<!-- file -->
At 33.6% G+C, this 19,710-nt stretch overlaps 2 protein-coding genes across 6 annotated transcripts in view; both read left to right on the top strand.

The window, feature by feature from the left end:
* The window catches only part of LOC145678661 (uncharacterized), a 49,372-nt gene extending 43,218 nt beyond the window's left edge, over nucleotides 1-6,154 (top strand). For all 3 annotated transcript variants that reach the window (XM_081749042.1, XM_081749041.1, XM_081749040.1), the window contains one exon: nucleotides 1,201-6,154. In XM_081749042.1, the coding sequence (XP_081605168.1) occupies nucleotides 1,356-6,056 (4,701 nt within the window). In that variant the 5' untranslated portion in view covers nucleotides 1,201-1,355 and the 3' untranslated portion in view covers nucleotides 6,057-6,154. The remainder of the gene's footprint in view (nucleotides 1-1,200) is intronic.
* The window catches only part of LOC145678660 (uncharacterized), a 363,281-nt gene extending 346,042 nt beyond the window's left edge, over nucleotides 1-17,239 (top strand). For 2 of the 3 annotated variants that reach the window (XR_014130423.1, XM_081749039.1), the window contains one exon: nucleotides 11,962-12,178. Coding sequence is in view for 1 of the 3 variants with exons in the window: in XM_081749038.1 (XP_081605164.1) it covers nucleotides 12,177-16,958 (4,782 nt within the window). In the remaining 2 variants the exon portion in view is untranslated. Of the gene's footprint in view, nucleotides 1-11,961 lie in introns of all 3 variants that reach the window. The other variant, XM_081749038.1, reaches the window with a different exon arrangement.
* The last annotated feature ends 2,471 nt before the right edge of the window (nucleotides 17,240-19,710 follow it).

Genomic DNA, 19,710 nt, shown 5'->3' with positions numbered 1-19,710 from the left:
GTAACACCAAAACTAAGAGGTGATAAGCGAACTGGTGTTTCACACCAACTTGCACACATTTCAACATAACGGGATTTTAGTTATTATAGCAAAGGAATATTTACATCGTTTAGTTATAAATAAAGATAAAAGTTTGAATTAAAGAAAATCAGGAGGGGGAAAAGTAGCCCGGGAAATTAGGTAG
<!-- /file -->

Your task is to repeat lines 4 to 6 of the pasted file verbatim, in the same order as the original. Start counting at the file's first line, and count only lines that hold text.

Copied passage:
* The window catches only part of LOC145678660 (uncharacterized), a 363,281-nt gene extending 346,042 nt beyond the window's left edge, over nucleotides 1-17,239 (top strand). For 2 of the 3 annotated variants that reach the window (XR_014130423.1, XM_081749039.1), the window contains one exon: nucleotides 11,962-12,178. Coding sequence is in view for 1 of the 3 variants with exons in the window: in XM_081749038.1 (XP_081605164.1) it covers nucleotides 12,177-16,958 (4,782 nt within the window). In the remaining 2 variants the exon portion in view is untranslated. Of the gene's footprint in view, nucleotides 1-11,961 lie in introns of all 3 variants that reach the window. The other variant, XM_081749038.1, reaches the window with a different exon arrangement.
* The last annotated feature ends 2,471 nt before the right edge of the window (nucleotides 17,240-19,710 follow it).

Genomic DNA, 19,710 nt, shown 5'->3' with positions numbered 1-19,710 from the left: